• Exclusion. Nothing worse for a social animal that depends on its group for survival. The bird is isolated from the group, and it tries to locate you or let you know its position in the house. The parrot being a gregarious animal, it simply does not support exclusion. At this time, he will make small liaison calls ( usually the words he knows: hello, how are you? Are you coming from? Kisses, etc. ). If he doesn’t get an answer to those repeated calls, he’ll slowly raise his voice, and if the gentle method doesn’t work, he’ll use the full-bodied… the one that works every time. If you wait until this extreme to react, the bird will remember ( stupidly) that he must scream at the top of his lungs so that we deign to come and take care of him a little. He just learned to shout to communicate or have your consideration, since that’s when he caught your attention.
  • Environmental influence. You should never minimize the very strong empathy of parrots. Often the atmosphere or the ambient animation in the house has a ( very ) direct impact on the sound level expressed by the bird. Your parrot cannot remain impassive in the face of bickering children, the TV or radio playing at the top of their lungs, or the dog who keeps barking in the yard. If there is action in the household, the parrot will be sure! Also, never forget that screaming is a natural means of communication for the parrot and that if you go overboard by yelling at it in an attempt to impress and silence it … it will simply conclude that you are communicating with it and he will try to imitate the power of your voice… In this game, believe me, you are no match for the competition.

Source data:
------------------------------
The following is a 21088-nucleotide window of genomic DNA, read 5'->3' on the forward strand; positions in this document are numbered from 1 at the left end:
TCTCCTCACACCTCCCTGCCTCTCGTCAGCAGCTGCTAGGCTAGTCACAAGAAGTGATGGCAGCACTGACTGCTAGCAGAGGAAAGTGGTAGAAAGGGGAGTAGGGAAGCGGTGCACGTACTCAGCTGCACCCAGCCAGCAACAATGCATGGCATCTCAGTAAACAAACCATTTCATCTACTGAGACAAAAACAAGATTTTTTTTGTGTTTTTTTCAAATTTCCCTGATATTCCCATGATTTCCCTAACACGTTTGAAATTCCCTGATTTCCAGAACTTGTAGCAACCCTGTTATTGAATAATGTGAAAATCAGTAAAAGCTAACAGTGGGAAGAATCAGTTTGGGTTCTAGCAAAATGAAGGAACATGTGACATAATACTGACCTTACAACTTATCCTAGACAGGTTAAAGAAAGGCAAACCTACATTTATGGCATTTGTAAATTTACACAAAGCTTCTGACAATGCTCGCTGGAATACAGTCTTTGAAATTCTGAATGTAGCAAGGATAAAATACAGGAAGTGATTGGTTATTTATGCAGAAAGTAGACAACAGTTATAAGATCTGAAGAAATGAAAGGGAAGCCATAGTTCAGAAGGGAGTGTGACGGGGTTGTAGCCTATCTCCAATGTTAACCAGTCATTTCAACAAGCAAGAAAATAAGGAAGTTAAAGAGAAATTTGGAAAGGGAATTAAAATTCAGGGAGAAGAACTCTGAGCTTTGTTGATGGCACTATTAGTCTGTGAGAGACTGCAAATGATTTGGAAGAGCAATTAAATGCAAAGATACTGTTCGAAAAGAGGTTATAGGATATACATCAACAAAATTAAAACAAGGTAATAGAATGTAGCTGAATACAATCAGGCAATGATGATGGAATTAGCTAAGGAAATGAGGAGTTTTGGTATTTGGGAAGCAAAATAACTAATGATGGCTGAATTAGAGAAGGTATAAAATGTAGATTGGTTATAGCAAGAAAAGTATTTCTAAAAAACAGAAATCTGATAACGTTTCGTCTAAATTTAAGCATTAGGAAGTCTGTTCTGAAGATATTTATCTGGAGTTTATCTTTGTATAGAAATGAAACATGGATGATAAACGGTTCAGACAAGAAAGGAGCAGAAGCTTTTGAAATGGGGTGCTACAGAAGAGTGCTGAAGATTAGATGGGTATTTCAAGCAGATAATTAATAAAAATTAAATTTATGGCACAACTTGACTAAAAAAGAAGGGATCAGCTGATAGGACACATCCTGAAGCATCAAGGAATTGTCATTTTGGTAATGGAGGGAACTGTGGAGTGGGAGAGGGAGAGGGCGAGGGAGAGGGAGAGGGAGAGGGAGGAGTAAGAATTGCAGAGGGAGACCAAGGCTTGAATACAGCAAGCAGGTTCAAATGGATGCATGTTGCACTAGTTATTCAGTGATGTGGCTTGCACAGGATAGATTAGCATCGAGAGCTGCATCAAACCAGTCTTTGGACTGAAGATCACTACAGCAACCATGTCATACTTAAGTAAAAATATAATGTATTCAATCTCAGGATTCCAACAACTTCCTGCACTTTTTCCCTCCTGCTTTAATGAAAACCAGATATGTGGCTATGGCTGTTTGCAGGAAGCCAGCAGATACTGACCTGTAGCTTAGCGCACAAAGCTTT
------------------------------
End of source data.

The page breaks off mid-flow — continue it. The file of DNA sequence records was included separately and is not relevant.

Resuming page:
My parrot howls

  • Taxi. A parrot with trimmed flight feathers needs a means of locomotion around the house. So what is he doing? He calls his taxi! And if the taxi doesn’t arrive quickly, the parrot isn’t the type to give up; it will call for as long and as long as it takes… Better to leave Coco its natural modes of locomotion ( wings ), it will gain autonomy and you will gain peace of mind!

These calls, which are used in normal situations, can quickly escalate depending on the responses you offer the bird. Indeed, as an intelligent animal, the parrot runs the risk of quickly understanding how it can influence the behavior of those around it … to its advantage, by using strategic sounds in order